Spraying disinfectants in open spaces doesn't eliminate coronavirus: WHO
NEW YORK - Spraying or fumigation of outdoor spaces, such as streets or marketplaces, is not recommended to kill the coronavirus or other pathogens, the World Health Organisation, a Geneva-based UN agency, says.
In an interim guidance titled, 'Cleaning and disinfection of environmental surfaces in the context of COVID-19,' the agency said this is because "disinfectant is inactivated by dirt and debris and it is not feasible to manually clean and remove all organic matter from such spaces." It warned that spraying porous surfaces, such as sidewalks and unpaved walkways, would be even less effective.
"Even in the absence of organic matter, chemical spraying is unlikely to adequately cover all surfaces for the duration of the required contact time needed to inactivate pathogens.
"Furthermore, streets and sidewalks are not considered to be reservoirs of infection for COVID-19," WHO said.
The agency also warned that spraying disinfectants, even outdoors, can be harmful for human health.
"Spraying individuals with disinfectants (such as in a tunnel, cabinet, or chamber) is not recommended under any circumstances.
"This could be physically and psychologically harmful and would not reduce an infected person's ability to spread the virus through droplets or contact.
"Moreover, spraying individuals with chlorine and other toxic chemicals could result in eye and skin irritation, bronchospasm due to inhalation, and gastrointestinal effects such as nausea and vomiting," the agency added.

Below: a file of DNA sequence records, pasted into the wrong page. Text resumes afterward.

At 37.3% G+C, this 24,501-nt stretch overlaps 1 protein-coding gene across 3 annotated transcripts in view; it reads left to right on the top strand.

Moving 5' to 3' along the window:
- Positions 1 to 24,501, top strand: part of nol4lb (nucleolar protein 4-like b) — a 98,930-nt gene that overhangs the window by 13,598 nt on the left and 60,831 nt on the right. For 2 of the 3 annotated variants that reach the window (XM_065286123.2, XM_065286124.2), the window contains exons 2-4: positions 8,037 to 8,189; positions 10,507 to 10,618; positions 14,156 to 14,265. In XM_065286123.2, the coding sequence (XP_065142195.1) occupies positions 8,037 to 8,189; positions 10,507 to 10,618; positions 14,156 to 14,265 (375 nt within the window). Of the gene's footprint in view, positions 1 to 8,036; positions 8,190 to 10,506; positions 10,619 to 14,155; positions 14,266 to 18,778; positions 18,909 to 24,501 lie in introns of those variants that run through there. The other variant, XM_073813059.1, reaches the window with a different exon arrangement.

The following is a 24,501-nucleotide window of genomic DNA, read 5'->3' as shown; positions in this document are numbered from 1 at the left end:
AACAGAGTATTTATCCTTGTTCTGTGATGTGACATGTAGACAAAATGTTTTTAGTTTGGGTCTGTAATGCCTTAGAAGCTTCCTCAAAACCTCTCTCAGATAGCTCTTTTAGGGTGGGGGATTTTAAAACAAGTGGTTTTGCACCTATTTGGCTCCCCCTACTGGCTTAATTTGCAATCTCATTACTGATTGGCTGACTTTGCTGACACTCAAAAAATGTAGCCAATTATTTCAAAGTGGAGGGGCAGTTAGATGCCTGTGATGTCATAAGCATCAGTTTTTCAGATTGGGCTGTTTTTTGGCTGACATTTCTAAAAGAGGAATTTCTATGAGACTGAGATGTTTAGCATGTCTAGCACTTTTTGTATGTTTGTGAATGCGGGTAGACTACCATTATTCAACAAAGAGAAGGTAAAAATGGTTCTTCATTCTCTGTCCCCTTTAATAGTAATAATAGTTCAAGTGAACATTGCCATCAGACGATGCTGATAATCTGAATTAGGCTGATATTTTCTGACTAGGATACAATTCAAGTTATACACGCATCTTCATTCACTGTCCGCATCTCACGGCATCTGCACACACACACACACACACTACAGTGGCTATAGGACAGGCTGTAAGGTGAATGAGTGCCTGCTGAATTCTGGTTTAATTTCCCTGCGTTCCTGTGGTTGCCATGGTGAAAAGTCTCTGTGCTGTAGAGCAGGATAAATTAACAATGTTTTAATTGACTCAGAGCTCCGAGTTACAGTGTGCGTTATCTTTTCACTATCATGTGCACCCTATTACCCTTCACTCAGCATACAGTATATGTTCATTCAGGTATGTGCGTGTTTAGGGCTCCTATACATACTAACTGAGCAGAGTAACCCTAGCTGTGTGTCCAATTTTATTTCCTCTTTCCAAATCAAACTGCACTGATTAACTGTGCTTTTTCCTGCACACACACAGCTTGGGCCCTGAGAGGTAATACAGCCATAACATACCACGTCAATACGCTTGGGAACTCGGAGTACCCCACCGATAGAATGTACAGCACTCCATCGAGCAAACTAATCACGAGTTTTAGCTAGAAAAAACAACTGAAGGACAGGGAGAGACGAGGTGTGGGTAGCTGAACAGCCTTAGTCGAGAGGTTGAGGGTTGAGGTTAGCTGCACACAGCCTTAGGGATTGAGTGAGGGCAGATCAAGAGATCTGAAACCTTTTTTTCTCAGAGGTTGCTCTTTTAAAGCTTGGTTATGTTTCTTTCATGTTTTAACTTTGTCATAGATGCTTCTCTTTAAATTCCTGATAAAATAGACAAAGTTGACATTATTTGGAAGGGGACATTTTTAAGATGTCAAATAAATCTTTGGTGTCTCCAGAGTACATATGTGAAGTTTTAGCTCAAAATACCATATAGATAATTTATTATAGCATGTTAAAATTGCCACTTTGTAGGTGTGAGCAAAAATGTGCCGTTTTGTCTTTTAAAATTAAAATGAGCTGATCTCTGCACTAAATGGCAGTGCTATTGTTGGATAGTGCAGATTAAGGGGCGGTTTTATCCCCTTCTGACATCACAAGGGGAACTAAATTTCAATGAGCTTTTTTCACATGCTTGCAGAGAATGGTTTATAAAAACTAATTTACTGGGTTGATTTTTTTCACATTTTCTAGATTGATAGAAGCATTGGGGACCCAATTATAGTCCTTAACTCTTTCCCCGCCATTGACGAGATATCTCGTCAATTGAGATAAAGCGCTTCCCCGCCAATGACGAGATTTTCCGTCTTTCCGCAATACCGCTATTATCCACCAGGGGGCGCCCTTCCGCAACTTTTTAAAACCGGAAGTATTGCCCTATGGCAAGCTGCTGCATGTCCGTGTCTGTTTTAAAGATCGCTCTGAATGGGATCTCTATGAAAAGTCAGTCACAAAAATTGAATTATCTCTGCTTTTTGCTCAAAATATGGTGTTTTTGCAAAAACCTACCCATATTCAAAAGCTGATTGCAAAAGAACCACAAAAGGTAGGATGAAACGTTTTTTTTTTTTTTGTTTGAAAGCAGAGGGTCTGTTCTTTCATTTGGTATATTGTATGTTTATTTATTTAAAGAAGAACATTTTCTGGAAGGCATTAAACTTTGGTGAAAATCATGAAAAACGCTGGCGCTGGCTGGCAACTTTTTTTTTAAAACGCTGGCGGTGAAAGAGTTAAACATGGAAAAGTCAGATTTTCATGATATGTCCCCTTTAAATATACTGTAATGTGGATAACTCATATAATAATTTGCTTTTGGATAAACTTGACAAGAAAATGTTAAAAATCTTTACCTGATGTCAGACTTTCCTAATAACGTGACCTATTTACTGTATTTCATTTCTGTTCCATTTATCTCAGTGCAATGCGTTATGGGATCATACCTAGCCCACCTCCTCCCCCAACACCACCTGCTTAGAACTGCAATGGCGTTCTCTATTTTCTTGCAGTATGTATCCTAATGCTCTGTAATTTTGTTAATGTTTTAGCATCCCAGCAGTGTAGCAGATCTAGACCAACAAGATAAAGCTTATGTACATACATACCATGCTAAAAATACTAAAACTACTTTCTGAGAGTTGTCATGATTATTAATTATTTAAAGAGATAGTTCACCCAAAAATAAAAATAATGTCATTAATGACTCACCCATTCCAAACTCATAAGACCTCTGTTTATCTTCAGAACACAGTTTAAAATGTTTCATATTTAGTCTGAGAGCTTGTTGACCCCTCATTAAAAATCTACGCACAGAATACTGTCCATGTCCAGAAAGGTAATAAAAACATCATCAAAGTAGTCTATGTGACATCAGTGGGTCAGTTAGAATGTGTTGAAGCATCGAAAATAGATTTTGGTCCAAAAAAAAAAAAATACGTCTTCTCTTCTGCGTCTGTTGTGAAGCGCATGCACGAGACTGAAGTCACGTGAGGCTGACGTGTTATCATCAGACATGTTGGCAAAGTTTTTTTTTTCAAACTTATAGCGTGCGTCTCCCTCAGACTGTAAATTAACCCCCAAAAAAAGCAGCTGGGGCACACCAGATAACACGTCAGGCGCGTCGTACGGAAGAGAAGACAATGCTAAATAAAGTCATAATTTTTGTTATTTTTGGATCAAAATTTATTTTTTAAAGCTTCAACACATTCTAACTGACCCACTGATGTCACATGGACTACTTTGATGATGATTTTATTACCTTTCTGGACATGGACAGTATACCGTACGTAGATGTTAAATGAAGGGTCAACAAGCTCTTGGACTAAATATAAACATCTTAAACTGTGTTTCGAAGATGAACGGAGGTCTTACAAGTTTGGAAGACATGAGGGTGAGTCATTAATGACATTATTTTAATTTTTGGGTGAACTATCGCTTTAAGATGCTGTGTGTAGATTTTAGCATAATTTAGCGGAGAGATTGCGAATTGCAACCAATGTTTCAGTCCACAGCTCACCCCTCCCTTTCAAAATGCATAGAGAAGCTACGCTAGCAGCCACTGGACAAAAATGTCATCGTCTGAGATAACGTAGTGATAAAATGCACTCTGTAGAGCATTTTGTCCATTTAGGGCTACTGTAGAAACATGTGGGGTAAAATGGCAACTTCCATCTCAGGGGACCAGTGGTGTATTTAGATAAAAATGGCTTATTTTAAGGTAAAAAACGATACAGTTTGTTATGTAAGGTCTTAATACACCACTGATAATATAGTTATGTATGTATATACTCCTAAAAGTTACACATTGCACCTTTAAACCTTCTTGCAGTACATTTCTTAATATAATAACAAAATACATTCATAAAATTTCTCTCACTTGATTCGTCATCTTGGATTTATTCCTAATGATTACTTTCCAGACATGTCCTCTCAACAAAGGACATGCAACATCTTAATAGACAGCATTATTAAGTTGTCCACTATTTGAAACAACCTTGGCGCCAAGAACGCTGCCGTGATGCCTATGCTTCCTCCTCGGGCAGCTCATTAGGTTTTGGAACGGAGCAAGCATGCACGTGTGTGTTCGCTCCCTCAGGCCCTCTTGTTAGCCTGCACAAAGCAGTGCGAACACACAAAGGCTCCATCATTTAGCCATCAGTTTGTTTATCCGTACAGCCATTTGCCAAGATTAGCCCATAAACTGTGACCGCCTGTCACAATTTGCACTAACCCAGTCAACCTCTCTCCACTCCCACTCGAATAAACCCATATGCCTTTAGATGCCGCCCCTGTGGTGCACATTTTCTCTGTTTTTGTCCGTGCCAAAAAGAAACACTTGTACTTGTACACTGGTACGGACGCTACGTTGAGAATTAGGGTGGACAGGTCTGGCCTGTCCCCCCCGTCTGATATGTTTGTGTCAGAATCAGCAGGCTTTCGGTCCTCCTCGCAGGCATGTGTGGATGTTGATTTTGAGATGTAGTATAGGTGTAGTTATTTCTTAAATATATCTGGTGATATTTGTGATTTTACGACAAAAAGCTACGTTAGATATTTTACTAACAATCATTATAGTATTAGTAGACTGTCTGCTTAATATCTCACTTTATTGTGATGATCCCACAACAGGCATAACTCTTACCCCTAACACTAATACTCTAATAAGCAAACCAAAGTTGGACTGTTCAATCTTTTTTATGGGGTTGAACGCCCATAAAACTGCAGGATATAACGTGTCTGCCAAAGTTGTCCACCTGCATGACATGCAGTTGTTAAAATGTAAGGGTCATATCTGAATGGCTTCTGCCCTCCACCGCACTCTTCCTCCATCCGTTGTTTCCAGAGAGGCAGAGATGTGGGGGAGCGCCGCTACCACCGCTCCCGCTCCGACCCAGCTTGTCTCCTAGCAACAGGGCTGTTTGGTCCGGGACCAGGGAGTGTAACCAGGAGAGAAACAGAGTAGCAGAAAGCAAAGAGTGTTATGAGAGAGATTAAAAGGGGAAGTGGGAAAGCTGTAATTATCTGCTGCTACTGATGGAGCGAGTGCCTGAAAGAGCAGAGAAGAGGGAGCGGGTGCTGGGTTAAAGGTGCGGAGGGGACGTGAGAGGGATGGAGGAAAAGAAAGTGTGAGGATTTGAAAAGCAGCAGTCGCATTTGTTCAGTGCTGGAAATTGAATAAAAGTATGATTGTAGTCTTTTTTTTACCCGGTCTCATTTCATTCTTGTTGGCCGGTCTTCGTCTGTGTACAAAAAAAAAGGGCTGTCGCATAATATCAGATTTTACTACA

According to WHO, COVID-19 is a respiratory infection caused by SARS-CoV-2 (COVID-19 virus).
"The COVID-19 virus is transmitted mainly through close physical contact and respiratory droplets, while airborne transmission is possible during aerosol generating medical procedures," WHO said.
Transmission of the COVID-19 virus has been linked to close contact between individuals within closed settings, such as households, health facilities, assisted living and residential institution environments.
In addition, community settings outside of healthcare settings have been found vulnerable to COVID-19 transmission events, including publicly accessible buildings, faith-based community centres, markets, transportation, and business settings.
"In all settings, including those where cleaning and disinfection are not possible on a regular basis due to resource limitations, frequent hand washing and avoiding touching the face should be the Primary prevention approaches to reduce any potential transmission associated with surface contamination," WHO said.
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